One in ten employed persons aged 18 years or over in the EU were found to be at risk of poverty in 2018, αccording to data published today by Eurostat, the statistical service of the EU.
According to Eurostat, over recent years, this share has risen from 8.6% in 2008 to 9.5% in 2018. In Cyprus, the same rate was 7.4% (7.9% for men and 6.8% for women). In Greece 11% (12.5% for men and 8.8% for women).
More specifically, the in-work poverty risk in the EU differs slightly between women and men. In 2018, 9.9% of employed men were at risk of poverty compared to 9.1% of women.
“In 2018, 9.9% of employed men were at risk of poverty compared to 9.1% of women.”
Part-time workers and employees on temporary contracts are more likely to be at risk of in-work poverty than those who work full-time and who have permanent contracts.
In 2018, part-time workers in the EU were at twice the risk of monetary poverty (15.7%) than those employed full-time (7.8%), while employees with temporary jobs had almost a three times higher risk (16.2%) than those with permanent jobs (6.1%).
The in-work at-risk-of-poverty rates varied across EU Member States: the highest rates were observed in Romania (15.3%), followed by Luxemburg (13.5%), Spain (12.9%), Italy (12.2%), the United Kingdom (11.3%) and Greece (11.0%), while the lowest rates were recorded in Finland (3.1%), Czechia (3.4%), Ireland (4.9%), Belgium and Croatia (both 5.2%) as well as Denmark (5.4%).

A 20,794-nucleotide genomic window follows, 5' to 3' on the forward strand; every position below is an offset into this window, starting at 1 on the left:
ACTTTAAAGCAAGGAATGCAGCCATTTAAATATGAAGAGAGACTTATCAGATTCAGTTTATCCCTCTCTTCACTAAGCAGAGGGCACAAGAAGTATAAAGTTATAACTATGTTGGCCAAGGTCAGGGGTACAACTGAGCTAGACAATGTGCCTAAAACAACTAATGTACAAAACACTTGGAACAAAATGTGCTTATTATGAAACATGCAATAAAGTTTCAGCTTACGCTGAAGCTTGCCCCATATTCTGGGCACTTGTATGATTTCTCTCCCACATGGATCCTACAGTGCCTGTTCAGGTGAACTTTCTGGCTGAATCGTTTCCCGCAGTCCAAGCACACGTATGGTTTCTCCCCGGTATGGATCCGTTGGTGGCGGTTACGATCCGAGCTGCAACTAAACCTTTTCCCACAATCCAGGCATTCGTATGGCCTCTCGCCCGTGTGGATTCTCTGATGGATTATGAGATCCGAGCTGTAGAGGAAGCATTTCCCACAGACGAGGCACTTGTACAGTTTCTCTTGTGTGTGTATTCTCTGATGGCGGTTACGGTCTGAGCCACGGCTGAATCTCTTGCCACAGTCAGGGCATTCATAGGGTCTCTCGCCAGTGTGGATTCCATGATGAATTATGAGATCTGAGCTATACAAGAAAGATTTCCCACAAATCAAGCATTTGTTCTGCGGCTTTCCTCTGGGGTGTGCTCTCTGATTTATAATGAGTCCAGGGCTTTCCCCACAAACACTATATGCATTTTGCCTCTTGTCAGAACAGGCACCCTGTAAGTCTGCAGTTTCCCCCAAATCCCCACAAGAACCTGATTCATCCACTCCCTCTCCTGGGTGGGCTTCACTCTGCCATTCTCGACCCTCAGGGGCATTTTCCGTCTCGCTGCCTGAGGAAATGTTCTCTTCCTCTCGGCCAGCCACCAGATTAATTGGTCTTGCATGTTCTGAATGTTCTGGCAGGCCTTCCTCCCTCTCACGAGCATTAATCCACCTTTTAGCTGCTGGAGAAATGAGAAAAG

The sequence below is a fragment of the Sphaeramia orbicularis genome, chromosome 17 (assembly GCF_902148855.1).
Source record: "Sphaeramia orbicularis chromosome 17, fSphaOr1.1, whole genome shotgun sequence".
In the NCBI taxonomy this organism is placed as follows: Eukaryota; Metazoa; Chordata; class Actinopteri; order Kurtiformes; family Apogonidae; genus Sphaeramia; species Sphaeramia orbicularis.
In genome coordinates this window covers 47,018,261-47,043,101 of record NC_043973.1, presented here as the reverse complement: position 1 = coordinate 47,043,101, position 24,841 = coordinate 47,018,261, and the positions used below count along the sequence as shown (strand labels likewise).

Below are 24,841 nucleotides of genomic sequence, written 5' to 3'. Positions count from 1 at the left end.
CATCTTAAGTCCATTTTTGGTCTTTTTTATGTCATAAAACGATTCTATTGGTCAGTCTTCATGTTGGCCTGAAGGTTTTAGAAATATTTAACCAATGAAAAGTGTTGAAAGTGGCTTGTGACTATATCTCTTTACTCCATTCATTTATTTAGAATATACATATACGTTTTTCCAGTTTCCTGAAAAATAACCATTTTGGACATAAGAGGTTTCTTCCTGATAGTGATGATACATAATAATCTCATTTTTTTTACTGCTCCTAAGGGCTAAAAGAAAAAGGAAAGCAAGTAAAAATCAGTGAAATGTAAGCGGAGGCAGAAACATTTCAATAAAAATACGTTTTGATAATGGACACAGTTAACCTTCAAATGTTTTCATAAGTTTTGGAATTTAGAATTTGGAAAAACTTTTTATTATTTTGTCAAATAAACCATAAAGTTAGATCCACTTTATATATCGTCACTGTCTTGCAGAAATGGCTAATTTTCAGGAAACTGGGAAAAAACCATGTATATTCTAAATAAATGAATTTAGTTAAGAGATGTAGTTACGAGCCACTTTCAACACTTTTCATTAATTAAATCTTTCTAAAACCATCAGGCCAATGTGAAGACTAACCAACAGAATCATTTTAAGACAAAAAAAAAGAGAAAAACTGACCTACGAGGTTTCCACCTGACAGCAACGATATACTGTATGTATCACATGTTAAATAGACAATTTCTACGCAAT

“In 2018, part-time workers in the EU were at twice the risk of monetary poverty (15.7%) than those employed full-time (7.8%).”
Over the last decade, the share of employed persons at risk of poverty has risen in a majority of Member States. The highest increase was recorded in Luxembourg (4.1 pp), followed by Italy (3.2 pp), the United Kingdom (2.8 pp), Hungary (2.6 pp) and Bulgaria (2.4 pp), while the highest decreases were observed in Greece (-3.3 pp), Latvia and Romania (both -2.4 pp), Portugal (-2.1 pp) and Finland (-2.0 pp).